Already noted is that the author of this report is to stand in as a Federal Commission member that must weigh the pros and cons of green-lighting the project. There are a couple of significant environmental issues that are in play but the industrial and job-based benefits of allowing the project to go forward are also something that must be considered, especially if the environmental effects are simply theoretical and may or may not happen. One potential issue is water management resources and an overall concern on a loss of water quality. To be sure, lignite that is compressed and affixed in place is of little threat to the water quality because it is localized and non-moving, not unlike asbestos in an old house. However, disturbing the ground and changing the elevation/composition of the soil in the area will almost certainly cause effects to the water table and/or where water does/does not flow.
Another concern that is quite similar to the water allocation and status is the destruction of what would be quite good agricultural land. Once the strip mining is done, the area could no longer be used for farming because so many layers of earth would be scraped off the planet. Beyond that, nearby farming land could be impacted in the form of the aforementioned water loss, both in terms of quality and quantity, because of the strip mining. On top of that, both the land and the included water table would be affected adversely by any pollution and/or messes made by the mining company including runoff of toxic chemicals and other problematic substances as well as the overall disturbing and roiling of what was prior firmly packed into place and ostensibly that way for much of the last years and decades.
However, there are some upsides to doing the strip mining. First, it would create 250 jobs that are fairly consistent in nature, at least for a time, for people in the area. Second, the land that is strip-mined could eventually be the subject of reclamation and the area could be back-filled with soil and actually put into a better agricultural state than it was before. Proponents of the plan hold that while the aforementioned pollution of the mine, mainly in the form of acid runoff, would be minimal to none so long as best practices are followed and they surely would be given the stakes involved. Beyond that, they state that groundwater would not be harmed and that the eventual reclamation would also make the water table and water composition better because the lignite will be gone. The proponents also assert that there are other best practices related to water conservation and upholding in dry areas and that following those concurrently with allowing the strip mining and the eventual reclamation after the area is cleared out would actually help the area in the long run more than just leaving things as they are and doing nothing.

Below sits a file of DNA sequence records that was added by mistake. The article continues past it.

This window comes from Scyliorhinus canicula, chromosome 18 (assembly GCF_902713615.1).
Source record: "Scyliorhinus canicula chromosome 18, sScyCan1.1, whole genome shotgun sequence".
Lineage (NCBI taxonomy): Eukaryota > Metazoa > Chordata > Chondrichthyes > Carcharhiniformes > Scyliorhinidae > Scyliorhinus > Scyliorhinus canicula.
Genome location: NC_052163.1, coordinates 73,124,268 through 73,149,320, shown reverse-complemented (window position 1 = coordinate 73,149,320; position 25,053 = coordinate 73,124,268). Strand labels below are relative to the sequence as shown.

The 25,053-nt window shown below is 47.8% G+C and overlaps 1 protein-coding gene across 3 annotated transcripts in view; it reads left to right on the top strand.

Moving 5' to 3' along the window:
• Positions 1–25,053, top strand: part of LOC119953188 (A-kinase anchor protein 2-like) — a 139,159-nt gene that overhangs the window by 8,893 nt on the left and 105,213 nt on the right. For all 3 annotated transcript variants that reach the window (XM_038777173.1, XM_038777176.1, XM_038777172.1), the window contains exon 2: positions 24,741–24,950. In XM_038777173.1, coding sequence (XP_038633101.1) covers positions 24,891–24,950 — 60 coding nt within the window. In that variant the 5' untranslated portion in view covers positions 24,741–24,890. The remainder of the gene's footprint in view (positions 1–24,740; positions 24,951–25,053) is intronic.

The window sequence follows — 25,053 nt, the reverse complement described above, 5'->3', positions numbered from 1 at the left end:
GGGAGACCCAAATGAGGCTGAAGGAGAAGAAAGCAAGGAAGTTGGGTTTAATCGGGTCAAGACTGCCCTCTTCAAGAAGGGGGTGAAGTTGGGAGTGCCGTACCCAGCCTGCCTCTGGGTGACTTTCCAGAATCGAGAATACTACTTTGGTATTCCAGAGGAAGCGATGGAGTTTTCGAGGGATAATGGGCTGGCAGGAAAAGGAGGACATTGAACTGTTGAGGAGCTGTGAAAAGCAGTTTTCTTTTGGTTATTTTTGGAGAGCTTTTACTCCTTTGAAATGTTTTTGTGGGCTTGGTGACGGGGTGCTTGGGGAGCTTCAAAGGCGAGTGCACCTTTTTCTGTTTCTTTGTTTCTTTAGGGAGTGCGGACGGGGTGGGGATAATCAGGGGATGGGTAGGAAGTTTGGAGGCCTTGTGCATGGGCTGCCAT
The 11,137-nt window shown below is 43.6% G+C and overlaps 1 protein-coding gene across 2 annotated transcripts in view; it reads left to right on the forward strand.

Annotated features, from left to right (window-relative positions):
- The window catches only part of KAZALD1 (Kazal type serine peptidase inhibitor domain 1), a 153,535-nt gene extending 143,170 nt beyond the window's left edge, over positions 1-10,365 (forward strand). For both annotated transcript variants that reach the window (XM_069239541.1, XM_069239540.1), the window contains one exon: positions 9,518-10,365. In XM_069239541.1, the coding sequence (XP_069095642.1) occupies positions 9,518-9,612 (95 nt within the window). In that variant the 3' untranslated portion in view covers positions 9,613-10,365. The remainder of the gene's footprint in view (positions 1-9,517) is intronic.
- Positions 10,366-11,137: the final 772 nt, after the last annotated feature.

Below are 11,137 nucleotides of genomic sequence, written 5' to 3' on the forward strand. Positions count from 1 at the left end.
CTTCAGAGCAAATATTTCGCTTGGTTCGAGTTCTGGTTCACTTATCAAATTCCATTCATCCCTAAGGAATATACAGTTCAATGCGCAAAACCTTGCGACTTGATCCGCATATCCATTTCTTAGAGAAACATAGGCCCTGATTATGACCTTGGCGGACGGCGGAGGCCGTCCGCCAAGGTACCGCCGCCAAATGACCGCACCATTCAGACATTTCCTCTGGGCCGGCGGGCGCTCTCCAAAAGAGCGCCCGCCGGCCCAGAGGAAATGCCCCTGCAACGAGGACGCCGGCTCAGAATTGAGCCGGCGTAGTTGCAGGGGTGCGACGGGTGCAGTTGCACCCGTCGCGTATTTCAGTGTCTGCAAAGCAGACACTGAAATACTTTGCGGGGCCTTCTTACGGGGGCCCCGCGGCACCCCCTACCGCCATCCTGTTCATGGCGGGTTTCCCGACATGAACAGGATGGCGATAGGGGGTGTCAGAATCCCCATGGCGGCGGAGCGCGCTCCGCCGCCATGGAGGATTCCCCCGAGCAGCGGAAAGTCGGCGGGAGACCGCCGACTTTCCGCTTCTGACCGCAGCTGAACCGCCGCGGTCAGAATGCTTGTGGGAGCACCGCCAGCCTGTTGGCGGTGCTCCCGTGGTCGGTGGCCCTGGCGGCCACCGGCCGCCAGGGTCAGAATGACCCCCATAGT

Chapter III - Alternative Solutions & Analysis Thereof
As stated in the summary section, there are a couple of options. The first is to allow the mining company to go in and do their mining of the lignite with little to no restrictions or any conditions as to what must be done for and to the land after that and/or the precautions that they must take while they mine the coal and the surrounding siltstone and sandstone. The second option is to allow the mining to occur but with the conditions that no pollution be allowed to occur, that the water structure/table in the area be preserved and that the land be restored to a usable state for agriculture once all the earth is disturbed and emptied out. The third option is to ban the project and allow agriculture to proceed in the area since leaving the land empty and without use is not a good outcome.
Allowing the mining company to go in with no conditions or strings attached would be a bad idea as they may or may not do the right thing. Chances are, they will do what they need to do to remain out of a legal pickle with the authorities in terms of pollution and so forth but there is little to no chance that they would restore the land to a usable state or agriculture or abide by best practices for retaining or restoring water management capabilities in the area unless it is cheap and easy to do so, which it probably would not be. In all likelihood, they would keep a clean-running project as much as is cheaply and reasonably possible and then they would just leave…